Technology is constantly changing our world, but recent advancements in smart technology has lead us to technologically evolve in ways only dreamt of by the science fiction authors of the past. A recent article in the New York Times, “Sensing the Next Wave”, a sponsored post by AIG, detailed the amazing ways the Internet of Things (IoT) is re-shaping our world. Check out Part One of a two-part article from the Times post forecasting the next wave of the Internet of Things.
With billions of sensors woven into the world around us, the Internet of Things is emerging before our eyes. Close to 60 percent of people are looking to add more “smart” Internet-connected devices to what they already own, according to recent AIG research.
The Internet of Things (IoT) goes way beyond consumer gadgets like smart fitness bands or self-monitoring refrigerators. This is the start of a new, more efficient industrial ecosystem.
AIG’s research finds that individuals are excited for these changes, as more than twice as many people are optimistic than fearful about IoT, which is the connectivity of the Internet with everyday objects around us.
By 2020, it is estimated there will be 40 or 50 billion “connected things” worldwide, according to Rand Europe. The invention of the printing press in 1450 meant more than just the fact that books could be made more quickly and efficiently, “it impacted everything — culture, communication, communities, education. IoT has that same potential reach,” says Shawn DuBravac, chief economist for the Consumer Technology Association.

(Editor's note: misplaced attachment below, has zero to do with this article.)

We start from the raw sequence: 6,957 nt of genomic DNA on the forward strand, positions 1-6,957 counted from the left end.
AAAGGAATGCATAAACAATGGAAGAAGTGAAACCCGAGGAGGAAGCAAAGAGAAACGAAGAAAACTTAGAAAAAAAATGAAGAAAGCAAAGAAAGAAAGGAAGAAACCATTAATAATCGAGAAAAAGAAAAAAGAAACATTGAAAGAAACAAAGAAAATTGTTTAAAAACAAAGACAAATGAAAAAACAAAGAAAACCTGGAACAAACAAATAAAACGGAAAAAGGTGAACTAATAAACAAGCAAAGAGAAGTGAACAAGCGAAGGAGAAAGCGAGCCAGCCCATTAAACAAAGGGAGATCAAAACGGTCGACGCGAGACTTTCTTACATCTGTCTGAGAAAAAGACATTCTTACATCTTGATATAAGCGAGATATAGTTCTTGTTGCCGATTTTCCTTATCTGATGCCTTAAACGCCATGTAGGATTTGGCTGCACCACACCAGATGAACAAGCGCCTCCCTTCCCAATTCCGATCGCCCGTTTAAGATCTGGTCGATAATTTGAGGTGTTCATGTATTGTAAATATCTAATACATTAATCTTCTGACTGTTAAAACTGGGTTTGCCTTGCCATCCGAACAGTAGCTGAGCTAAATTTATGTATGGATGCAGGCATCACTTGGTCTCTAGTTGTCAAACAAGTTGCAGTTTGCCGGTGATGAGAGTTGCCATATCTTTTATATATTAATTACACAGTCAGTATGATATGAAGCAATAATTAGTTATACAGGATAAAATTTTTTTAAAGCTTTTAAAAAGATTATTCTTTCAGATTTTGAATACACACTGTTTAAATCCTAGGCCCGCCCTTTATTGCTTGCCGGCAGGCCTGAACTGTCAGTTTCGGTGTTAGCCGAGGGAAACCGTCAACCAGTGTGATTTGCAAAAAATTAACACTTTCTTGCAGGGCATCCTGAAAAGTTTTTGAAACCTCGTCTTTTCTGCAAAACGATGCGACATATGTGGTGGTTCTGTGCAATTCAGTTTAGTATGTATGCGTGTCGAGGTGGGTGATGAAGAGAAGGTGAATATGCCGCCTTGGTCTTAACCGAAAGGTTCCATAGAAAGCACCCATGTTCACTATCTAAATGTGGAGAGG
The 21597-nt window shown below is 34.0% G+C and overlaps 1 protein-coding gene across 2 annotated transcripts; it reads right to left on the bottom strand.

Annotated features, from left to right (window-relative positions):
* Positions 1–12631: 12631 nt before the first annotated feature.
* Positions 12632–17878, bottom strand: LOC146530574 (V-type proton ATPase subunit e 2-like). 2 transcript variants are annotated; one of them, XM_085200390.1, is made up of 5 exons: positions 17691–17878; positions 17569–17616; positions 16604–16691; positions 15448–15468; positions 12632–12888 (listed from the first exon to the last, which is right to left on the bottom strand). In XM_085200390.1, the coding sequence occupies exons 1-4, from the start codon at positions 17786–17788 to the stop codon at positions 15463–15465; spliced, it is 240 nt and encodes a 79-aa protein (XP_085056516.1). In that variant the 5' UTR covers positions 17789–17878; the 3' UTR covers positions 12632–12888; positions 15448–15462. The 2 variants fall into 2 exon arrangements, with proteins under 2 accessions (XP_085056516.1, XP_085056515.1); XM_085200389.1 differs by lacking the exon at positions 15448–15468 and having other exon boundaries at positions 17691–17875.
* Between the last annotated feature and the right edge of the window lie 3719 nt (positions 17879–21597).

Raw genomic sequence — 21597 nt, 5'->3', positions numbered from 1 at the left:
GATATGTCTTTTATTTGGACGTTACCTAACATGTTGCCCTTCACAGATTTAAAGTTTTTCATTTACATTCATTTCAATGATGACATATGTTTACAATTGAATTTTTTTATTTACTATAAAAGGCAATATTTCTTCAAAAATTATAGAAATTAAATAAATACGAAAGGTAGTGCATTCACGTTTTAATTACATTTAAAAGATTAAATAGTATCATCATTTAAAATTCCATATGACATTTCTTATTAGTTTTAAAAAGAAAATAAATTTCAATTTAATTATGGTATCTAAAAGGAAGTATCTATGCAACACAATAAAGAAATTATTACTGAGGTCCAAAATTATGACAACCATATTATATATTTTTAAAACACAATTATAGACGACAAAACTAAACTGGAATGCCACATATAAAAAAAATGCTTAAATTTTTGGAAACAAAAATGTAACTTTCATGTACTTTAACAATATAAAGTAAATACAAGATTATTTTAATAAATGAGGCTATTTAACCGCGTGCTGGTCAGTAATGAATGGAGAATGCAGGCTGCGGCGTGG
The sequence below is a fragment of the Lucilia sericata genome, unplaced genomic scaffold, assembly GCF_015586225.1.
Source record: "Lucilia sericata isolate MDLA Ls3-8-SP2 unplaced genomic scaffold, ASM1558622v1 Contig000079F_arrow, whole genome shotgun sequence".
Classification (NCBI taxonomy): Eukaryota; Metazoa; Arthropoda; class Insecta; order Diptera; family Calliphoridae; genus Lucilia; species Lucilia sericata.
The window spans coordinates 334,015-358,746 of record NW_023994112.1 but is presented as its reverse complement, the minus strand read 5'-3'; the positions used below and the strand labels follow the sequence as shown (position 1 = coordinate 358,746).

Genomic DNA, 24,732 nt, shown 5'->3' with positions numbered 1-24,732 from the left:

IoT aims to make our lives safer and easier, which is part of the reason companies and individuals are so willing to use connected devices. In research conducted by AIG, more than half of the respondents were willing to share data to make their family safer or to improve their life.
As IoT digitizes our physical world, it will help us better understand, anticipate and manage the risks we face — whether it’s providing early warnings about structural problems in a bridge or tracking a contamination in our food supply.
A host of technology advances are propelling IoT forward. The price of sensors — a critical ingredient — plummeted more than 50 percent during the past decade, even as the technology became more powerful, according to Goldman Sachs. Processing costs dropped 60 times. That helped spur the widespread adoption of smart, mobile gadgets that act as hubs for IoT.
The original New York Times article goes on to discuss the future of IoT technology, from self-driving vehicles to its impact on energy, utilities and the grid in general. The IoT is also predicted to play a role in reducing workplace accidents and keeping employees safer.
With all of the positive effects the IoT can have on the future, it does come with privacy concerns that are addressed towards the end of the article. The real potential of IoT, though, is in how it can help us understand the rhythms of our communities — so that we can make them more human …There are repercussions to moving to a society that is always connected. But it’s a risk that businesses need to take in order to reap the benefits.
Click here to read the article in its entirety.